What would you do if you lived in a state where there is a waiting period between legalized marijuana use and legalized marijuana sales? In Maine, there is now legalized personal possession of up to 2.5 ounces of cannabis and it’s legal to consume in private, but it is still technically possible to get arrested for buying it on the black market. In fact, Maine just legalized recreational marijuana last November. The law went into effect in January 2017.
The Problem for Business Owners is Real
If a state’s voters are going to pave the way for the cannabis industry, then people will step forward to make a profit. There will have to be legalized buying and selling of cannabis and cannabis-related products, but this will take time. Call it the American entrepreneurial at work. Some business owners are getting creative as they gear up for cannabis sales, such as marketing foods infused with the plant’s components. One Maine business owner, Jack Sargent, has plans to open a catering business and to launch a cannabis-infused bakery. However, he must be mindful of the lack of state licensing laws. He can only give away his products for now, which can help him to create product awareness among future clientele but will not earn him a real living.
‘Drumming up attention at this month’s First Friday Art Walk in Portland, Jack Sargent operates The Cannabis Shack, a Biddeford-based company that makes marijuana-infused edibles. He gets around current laws against selling pot by giving away products and seeking only donations. “I’m not the only one doing it,” he said.’ (Portland Press Herald photo by Brianna Soukup)
Looking for a Loophole
It stands to reason that cannabis users in Maine will create a demand for the product that outpaces the industry’s legal development. In America, the entrepreneurial mindset ensures that business owners find ways to work around the law. A new twist has become making gifts of cannabis products to customers and delivering them within Maine. While a consumer may pay for delivery of a product in Maine, it’s already legal to grow cannabis in your backyard. Until the state writes its licensing laws, businesses cannot legally sell cannabis products. Think of this as a temporary obstacle for the industry’s businesses to overcome.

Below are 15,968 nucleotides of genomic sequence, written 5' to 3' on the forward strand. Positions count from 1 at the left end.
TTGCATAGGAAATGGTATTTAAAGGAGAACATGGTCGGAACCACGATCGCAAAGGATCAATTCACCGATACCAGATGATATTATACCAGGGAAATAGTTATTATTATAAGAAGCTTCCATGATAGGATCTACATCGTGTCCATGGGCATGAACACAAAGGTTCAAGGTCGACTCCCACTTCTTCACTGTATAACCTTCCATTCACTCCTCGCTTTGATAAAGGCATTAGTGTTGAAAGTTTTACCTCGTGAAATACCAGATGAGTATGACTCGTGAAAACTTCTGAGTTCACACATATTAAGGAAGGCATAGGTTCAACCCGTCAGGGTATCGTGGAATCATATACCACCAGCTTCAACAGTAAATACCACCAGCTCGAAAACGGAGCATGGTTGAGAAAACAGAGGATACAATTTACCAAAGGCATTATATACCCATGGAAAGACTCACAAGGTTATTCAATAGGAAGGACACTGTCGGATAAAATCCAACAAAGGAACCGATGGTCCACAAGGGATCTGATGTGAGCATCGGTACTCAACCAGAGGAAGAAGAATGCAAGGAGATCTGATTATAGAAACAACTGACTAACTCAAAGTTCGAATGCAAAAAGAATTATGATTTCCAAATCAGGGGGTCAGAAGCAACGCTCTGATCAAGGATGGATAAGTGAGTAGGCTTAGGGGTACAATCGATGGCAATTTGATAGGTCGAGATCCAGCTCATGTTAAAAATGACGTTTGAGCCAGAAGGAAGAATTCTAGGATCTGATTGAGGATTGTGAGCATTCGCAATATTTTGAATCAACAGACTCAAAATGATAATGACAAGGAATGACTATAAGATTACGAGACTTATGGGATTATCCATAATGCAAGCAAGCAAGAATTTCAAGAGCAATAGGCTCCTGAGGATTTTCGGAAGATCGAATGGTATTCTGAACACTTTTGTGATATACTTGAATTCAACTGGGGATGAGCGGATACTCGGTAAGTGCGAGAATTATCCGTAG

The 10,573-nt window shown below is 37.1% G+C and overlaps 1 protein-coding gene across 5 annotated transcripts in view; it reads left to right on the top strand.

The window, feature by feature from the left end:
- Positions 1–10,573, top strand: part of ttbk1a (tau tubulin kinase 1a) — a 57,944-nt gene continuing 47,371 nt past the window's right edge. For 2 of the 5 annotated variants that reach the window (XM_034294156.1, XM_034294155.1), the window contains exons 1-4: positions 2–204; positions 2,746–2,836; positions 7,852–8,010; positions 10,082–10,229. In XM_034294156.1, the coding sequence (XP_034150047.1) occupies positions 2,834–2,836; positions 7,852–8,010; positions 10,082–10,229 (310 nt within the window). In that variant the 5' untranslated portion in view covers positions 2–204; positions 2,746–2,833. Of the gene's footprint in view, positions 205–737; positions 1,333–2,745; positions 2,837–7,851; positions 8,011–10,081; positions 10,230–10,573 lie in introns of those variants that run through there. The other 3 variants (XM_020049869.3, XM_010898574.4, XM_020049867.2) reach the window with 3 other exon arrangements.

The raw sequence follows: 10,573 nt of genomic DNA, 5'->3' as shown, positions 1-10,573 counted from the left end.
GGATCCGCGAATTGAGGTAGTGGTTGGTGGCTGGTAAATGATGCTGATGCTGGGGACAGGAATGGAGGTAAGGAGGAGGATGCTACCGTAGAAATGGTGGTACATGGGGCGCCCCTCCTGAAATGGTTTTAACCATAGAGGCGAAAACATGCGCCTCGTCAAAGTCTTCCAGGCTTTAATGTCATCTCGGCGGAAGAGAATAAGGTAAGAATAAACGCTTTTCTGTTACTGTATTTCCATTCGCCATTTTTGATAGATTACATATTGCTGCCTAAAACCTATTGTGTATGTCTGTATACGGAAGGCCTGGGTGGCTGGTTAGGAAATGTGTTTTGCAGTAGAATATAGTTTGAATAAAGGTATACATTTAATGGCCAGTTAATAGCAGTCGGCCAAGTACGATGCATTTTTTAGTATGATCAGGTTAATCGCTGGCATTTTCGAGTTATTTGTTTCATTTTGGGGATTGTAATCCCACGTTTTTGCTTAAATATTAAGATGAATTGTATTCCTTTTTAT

Where is the Limbo?
Sargent is something of a groundbreaker by working with this loophole in the law. He doesn’t break the law by charging for delivery of cannabis gifts. A general rule of thumb is that the more expensive the strain of cannabis in a product, the higher its delivery fee will be. Through the gifting of these kinds of products, Maine consumers can begin to use them without worrying about breaking the law.
The Law Affects Adults
Who is affected by Maine’s new cannabis law? It is now legal for adults age 21 and over to consume cannabis. However, recreational users and people who would grow and distribute this flowering plant must use caution. Marijuana use becomes legal for the first time in Maine in the wake of pioneer legislation in states like Colorado.
The Gray Area
Law enforcement officials and people working in cannabis-related businesses are aware of the gray area that now exists in Maine law. It’s not really a black market so much as a period of waiting for further laws and regulations to define the industry. When a business owner like Sargent tests the letter of the law by working around it, he makes way for future businesses to do the same.
Maine differs from other states like Florida that have adopted medical marijuana legislation, which provides for limited use of the cannabis plant. Florida businesses are waiting on rules for how they can grow and distribute the plant for medical purposes, but only to consumers who meet certain health requirements. Maine’s law will eventually evolve to widen the opportunities for adult cannabis use. Consumers should recognize that Sargent is not the only business owner gifting cannabis products in Maine. It’s reportedly easy to go on Craig’s List and find other companies that give away similar products if you’re willing to pay a delivery fee.